ON SUNDAY, November 14, 2004 our party of 12 hikers and our guide, Reuven excitedly set out from Kibbutz Dan on the first leg of Herman Musikanth’s dream of hiking the Israel National Trail - a hiking trail which links the northern and southernmost points of our country - a distance of 420 kms as the crow flies, but which was designed to include as many unspoiled forests, nature areas and scenic views as possible and extends over a distance of more than 900 kms. This first leg was planned for 5 days but as it turned out the 5th day’s walk up Mount Meron was wisely postponed by our guide as heavy rains during the night would have made the route with it’s steep ascents and descents unsafe. This section was completed two weeks later and it was well worth getting up at 4a.m. to do so.
On day 2 of the hike we stopped to drink a wine toast to Hymie Goldblatt, our most senior participant, in celebration of his 81st birthday (the rest of the party ranged in age from 55 to 75). Israeli TV’s Channel 2 was on hand to photograph this event as was the hiking group’s Herman (the impossible dreamer), Hymie Josman, my husband Henry, Monty Hilkowitz, Les Wende, Len and Ros Israelstam, Jack Rabinowitz, David Patchik, our affable guide Reuven and myself. Some of you may have seen this aired on TV that evening. Our experience of these first five days appeared in an article printed in the Esra Magazine (Feb/March 2005) entitled “To dream the impossible dream”.
I quote from the final paragraph of the article: “These 75 kms of physically challenging terrain proved to be exhilarating, enjoyable and an invigorating experience. We are all looking forward to hiking the next portions of the trail scheduled for early February and late March (2005) and then subsequent hikes till we hopefully arrive in Eilat - the fulfillment of the impossible dream”, which, I am happy to say, we achieved on March 21, 2007.
The composition of the group basically remained the same throughout though three participants, for health and personal reasons, fell out during the course of time. Some time later we were joined by Alfie Feinberg, the third medic in the group. We had casual hikers join us from time to time, including three visitors from England. The subsequent hikes were anything from two to four days duration.
We always started walking in the mornings at the endpoint of the previous day’s hike - or the endpoint of the last day walked on the previous hike some weeks before. As we sometimes had to travel up to three quarters of an hour to our starting point and as we wanted to start our day’s hiking by 7am or earlier, it always meant we had to be up and by 5am eat breakfast, assemble food for consumption during the day and pack a couple of liters of water into our backpacks; which were loaded into the back of the combi (and an extra vehicle if necessary) before we piled in ready to depart to our starting point. We were fetched, albeit not in the same physical condition, at the end of the day’s hike.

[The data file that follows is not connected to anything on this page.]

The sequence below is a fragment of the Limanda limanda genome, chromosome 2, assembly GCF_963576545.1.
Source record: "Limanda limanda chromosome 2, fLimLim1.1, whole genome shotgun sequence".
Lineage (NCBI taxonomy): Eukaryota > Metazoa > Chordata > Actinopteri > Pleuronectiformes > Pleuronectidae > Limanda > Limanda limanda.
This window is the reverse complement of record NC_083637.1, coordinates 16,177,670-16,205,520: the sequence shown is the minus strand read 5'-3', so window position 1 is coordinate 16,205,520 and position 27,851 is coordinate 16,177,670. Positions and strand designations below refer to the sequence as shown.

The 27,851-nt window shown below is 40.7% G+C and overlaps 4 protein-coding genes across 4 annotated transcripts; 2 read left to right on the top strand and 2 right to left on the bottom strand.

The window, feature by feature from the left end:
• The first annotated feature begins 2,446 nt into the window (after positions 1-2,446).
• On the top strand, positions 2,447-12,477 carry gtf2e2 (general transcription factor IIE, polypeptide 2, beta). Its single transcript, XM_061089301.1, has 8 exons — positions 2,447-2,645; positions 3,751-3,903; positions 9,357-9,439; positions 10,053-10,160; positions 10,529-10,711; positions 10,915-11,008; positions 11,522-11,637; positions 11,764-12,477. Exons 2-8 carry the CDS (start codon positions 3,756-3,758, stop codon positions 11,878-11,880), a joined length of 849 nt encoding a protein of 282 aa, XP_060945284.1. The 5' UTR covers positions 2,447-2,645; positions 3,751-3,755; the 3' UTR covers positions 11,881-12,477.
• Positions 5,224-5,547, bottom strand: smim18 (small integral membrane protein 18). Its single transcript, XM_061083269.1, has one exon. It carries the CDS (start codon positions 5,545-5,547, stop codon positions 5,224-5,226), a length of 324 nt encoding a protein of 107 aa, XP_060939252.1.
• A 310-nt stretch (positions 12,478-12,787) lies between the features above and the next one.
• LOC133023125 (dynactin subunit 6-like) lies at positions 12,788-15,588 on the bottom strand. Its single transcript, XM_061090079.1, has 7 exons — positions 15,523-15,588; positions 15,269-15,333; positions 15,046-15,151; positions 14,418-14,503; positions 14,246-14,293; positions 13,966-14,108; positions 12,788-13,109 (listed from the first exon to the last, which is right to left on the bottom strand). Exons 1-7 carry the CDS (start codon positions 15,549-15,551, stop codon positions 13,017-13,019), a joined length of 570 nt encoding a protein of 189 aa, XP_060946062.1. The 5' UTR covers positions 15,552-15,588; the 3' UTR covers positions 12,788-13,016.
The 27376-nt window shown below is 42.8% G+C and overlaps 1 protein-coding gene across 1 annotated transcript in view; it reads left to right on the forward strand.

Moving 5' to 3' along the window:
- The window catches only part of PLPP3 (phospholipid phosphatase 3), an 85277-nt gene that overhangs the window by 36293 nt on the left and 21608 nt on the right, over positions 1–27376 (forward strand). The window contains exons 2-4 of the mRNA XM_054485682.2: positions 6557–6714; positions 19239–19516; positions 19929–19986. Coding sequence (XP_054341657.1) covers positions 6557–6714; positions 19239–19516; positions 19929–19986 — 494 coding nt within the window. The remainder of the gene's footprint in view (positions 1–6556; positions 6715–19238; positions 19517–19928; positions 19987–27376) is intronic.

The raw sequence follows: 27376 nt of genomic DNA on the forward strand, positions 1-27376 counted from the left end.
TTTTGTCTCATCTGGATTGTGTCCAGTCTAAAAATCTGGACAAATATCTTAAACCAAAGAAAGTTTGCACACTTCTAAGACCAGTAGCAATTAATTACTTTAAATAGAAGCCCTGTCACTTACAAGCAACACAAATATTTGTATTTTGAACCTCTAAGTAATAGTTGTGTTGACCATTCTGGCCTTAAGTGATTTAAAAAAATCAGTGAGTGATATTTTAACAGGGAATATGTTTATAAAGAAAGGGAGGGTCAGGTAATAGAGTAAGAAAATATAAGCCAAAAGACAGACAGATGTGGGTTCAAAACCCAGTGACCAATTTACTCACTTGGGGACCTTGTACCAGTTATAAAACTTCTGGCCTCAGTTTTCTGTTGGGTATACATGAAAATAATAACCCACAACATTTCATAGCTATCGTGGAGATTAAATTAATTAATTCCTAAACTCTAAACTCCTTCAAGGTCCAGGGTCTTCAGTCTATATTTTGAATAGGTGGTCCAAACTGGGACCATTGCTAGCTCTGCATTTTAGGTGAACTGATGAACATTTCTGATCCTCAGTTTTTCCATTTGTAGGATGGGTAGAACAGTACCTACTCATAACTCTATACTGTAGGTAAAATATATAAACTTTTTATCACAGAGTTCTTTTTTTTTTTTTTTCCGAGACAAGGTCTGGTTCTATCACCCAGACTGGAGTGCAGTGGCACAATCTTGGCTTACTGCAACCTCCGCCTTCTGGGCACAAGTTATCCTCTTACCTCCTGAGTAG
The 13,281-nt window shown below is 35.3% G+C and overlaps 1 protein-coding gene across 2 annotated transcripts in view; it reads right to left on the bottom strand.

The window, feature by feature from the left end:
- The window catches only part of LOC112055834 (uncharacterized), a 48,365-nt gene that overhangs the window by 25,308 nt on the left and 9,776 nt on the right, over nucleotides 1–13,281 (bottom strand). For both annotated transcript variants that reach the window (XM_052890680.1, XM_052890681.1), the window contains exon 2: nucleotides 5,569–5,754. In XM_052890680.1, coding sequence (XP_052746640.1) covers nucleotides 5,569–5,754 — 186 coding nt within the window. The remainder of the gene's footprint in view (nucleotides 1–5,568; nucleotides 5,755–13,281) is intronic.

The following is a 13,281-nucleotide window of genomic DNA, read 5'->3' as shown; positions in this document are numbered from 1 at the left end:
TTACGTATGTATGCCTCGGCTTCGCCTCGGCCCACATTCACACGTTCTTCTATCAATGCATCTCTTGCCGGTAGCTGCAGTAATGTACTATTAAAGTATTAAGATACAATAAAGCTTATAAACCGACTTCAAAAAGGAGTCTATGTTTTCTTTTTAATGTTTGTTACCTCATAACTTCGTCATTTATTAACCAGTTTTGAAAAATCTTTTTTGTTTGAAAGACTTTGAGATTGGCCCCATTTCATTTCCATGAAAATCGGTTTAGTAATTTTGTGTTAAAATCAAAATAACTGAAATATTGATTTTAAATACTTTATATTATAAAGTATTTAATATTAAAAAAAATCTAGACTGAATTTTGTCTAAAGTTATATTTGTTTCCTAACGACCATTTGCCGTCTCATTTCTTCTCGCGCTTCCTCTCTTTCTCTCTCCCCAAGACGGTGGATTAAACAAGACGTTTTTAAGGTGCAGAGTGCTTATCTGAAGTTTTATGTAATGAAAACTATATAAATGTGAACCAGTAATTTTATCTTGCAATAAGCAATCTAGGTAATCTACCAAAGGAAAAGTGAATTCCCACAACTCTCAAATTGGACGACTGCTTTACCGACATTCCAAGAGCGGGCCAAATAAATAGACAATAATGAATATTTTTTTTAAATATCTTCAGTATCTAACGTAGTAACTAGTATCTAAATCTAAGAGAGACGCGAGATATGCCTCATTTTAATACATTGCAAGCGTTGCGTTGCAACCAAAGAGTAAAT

The logistics of all this must be boggling your mind, as indeed the enterprise and organizational skills of Herman’s wife, Daphne, boggled our minds - finding accommodation - sometimes for as many as 18 people, the provision and transport of food supplies, setting out the breakfasts and our provisions for the day, catering for evening meals (ably assisted by nonhiking wives and Daphne’s sister, Myrna, who early on became a member of the group, providing additional transport). Daphne shopped, cooked and catered, besides discussing the logistics for the following day with Reuven - needless to say that she was an expert in reading road maps and an excellent driver to boot - a wonder woman without whom, I make so bold to say, Herman’s dream could not have been achieved.
We continued in the north and for the following months covered the Upper and Lower Galilee, sleeping at Moshav Arbel and Moshav Tsipori, where we even managed a visit to the National Park after a day’s hike. We hiked and climbed in rain and shine - climbing Mount Arbel, where conditions were so muddy that it made walking difficult. We went up and down Mount Tabor and on the same day we walked up to Mount Yona in Nazareth, through Arab and Druse villages. In fact on “Land Day” we walked peacefully through the Arab village of Mashad.
The beauty of the Galilee was a joy to behold. Then four days hiking in the Carmel, then three days along the coast, then inland through Ben Shemen, Latrun and the Burma Road. I wasn’t present at the time, but one of the most memorable moments of the hike, I’m told, was the meeting with three young girls at this point who recalled the history of the Burma Road in the song “Bab el Wad”, and whose rendering brought tears to the eyes of the hikers.